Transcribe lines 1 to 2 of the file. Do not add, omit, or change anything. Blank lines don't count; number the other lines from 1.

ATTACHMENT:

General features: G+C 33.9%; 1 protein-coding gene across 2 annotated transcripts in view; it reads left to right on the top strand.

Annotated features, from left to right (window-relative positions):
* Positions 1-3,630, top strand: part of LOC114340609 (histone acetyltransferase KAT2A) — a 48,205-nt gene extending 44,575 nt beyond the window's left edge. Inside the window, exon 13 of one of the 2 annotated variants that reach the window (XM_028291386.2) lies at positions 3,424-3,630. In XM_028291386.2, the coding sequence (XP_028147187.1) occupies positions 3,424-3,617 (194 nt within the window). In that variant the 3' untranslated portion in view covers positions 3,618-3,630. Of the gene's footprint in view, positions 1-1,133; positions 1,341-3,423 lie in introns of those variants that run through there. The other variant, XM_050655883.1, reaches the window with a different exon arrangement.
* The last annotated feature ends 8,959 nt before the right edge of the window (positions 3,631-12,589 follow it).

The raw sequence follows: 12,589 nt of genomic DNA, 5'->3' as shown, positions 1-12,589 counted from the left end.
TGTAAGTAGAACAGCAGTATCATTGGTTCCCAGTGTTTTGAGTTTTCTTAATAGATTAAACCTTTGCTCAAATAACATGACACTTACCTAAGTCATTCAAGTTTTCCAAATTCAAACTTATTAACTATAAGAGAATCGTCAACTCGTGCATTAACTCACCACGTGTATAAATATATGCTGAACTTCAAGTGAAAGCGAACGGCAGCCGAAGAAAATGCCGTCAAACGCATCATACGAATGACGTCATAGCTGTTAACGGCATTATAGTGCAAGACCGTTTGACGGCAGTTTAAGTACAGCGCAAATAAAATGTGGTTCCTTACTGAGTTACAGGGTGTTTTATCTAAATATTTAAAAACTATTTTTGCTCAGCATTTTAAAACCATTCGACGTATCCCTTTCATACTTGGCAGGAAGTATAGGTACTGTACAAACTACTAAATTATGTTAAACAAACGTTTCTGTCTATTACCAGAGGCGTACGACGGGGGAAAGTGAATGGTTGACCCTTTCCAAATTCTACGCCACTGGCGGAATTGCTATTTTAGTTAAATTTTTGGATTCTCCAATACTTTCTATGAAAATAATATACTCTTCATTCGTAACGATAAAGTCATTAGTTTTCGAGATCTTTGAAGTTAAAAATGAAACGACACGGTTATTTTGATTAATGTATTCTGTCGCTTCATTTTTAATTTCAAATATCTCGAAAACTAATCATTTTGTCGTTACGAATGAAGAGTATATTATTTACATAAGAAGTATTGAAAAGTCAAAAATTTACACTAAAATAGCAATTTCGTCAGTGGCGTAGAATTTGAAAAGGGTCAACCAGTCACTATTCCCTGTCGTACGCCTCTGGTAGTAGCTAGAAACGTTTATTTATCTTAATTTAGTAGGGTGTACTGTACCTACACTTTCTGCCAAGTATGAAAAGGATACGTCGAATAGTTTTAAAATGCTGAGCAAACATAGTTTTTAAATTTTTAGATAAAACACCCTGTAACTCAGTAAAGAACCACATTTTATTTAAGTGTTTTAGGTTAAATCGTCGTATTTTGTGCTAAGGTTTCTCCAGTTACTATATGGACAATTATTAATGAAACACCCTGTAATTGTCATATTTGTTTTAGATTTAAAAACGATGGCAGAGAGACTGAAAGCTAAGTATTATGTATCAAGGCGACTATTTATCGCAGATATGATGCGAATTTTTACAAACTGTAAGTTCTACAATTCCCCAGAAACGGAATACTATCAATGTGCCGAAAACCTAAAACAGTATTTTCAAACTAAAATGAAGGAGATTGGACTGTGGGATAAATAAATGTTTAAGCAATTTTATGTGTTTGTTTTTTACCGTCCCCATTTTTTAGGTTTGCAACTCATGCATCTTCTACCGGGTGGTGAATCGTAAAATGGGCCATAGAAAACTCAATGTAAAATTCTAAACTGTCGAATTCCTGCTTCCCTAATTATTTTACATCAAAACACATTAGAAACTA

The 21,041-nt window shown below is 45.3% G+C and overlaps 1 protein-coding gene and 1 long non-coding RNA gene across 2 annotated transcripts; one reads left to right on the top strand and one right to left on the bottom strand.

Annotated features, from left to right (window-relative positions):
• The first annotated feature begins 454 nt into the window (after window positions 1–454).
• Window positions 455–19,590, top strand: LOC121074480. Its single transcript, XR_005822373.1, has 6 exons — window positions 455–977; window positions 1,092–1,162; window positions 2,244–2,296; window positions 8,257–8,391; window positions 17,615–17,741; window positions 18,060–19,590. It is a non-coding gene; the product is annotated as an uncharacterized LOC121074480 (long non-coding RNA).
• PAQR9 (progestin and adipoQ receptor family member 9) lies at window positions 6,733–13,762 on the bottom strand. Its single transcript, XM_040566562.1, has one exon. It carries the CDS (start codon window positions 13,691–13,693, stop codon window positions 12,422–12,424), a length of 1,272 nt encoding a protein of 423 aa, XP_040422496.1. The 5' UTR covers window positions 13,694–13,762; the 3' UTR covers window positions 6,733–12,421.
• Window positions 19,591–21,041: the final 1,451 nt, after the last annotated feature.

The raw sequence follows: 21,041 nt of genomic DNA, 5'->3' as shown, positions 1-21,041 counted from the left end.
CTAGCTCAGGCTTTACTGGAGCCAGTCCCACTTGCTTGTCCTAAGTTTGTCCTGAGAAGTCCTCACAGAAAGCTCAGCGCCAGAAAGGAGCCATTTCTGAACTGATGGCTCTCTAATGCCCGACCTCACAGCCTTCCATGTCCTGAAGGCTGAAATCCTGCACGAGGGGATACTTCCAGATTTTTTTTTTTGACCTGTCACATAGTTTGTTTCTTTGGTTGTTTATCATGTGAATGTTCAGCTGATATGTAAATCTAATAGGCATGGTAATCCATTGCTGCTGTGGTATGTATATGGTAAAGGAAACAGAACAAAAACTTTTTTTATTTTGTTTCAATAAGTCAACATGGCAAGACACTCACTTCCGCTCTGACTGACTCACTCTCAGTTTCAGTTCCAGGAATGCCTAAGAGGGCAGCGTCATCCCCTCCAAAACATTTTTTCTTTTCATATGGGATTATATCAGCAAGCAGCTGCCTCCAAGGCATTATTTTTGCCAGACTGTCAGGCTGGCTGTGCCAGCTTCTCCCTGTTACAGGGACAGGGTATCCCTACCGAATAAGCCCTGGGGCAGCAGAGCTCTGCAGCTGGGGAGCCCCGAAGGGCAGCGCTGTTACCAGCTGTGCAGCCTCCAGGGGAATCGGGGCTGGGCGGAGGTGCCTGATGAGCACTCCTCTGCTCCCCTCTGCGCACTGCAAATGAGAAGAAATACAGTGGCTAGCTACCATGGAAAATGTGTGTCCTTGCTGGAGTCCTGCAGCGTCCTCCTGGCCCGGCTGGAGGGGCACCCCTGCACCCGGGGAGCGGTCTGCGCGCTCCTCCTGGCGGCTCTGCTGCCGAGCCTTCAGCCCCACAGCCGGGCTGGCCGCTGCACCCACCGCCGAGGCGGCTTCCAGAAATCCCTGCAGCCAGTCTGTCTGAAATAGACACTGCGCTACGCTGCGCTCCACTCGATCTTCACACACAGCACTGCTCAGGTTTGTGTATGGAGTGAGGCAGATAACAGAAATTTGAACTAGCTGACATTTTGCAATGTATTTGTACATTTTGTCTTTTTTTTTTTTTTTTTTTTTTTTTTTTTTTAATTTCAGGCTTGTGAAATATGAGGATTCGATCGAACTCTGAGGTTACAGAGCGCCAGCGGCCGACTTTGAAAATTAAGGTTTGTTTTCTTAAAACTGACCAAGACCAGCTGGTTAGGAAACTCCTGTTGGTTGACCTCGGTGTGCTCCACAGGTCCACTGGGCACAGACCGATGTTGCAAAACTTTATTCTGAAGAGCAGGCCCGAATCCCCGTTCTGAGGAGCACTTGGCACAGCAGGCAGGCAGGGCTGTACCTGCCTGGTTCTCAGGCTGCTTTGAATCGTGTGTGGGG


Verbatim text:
General features: G+C 33.9%; 1 protein-coding gene across 2 annotated transcripts in view; it reads left to right on the top strand.

Annotated features, from left to right (window-relative positions):